WIUM Tristates Public Radio

Hobbs found guilty in Iowa Court

Feb 28, 2012

Tyler Hobbs of St. Francisville, MO has been found guilty of 1st Degree Murder in the death of Shawn Wright of Kahoka, MO.

Wright was killed near a farmhouse in rural Lee County on November 6, 2010.  He was hit in the head with a mallet multiple times.

His body was found on November 9, 2010  after being dumped near a levee in Gregory Landing, MO.

The jury of seven women and five men delivered the unanimous verdict to Judge Mary Ann Brown in Iowa District Court at about 2:15 P.M. this afternoon.

The panel deliberated for just over two hours.

William Wright of Davenport, Iowa is Shawn’s older brother.

He says he is happy with the verdict and that someone will pay for the crime.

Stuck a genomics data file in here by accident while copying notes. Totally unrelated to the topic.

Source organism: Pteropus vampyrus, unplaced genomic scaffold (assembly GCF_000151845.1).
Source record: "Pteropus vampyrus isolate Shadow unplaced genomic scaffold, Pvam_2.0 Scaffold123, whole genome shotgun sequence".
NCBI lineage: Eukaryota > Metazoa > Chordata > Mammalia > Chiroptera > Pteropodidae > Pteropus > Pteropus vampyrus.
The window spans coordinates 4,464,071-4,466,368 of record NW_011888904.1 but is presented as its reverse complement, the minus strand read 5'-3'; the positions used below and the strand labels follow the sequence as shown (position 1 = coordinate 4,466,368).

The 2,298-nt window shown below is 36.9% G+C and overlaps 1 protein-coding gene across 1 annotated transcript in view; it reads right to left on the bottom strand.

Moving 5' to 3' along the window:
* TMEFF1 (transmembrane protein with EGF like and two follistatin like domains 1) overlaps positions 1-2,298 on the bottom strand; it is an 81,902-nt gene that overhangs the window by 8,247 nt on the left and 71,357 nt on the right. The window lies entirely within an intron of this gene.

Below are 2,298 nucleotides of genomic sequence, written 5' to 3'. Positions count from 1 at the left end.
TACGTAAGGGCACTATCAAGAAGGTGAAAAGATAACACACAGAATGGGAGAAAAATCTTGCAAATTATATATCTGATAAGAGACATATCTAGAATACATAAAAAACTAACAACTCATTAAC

“That is all I can wish for,” says Wright, adding, “is someone did a heinous crime and now the State of Iowa, the court, and his 12 peers made a ruling.”

William Wright hopes people remember Shawn for how he was, not necessarily how he was portrayed at times during the trial.

“He had his problems,” says Wright, “he wasn’t perfect, but he still did not need to die the way he died.”

Tyler Hobbs faces life in prison without parole.  Sentencing is scheduled for Friday, March 23rd.

Assistant Lee County Attorney Bruce McDonald, who prosecuted the case, says Hobbs can appeal the ruling with 30 days.

McDonald says justice was done in the 2nd floor courtroom at the South Lee County Courthouse in Keokuk, but he says not happy when a young man has to go to prison.

More than a dozen audience members, including William Wright, personally thanked McDonald after the trial was over.

Kimberly Jaeger, 23, formerly of Burlington testified during the trial that she saw Hobbs hit Wright with the mallet after stopping at the farmhouse on their way back from a trip to Keokuk.

She was Hobbs' girlfiend at the time of the murder.

Hobbs, though, testified that it was Jaeger who actually hit Wright with the mallet.  Hobbs said he had walked away from the car, but returned after hearing a shriek.

The testimony of both Hobbs and Jaeger dominated discussion during closing arguments.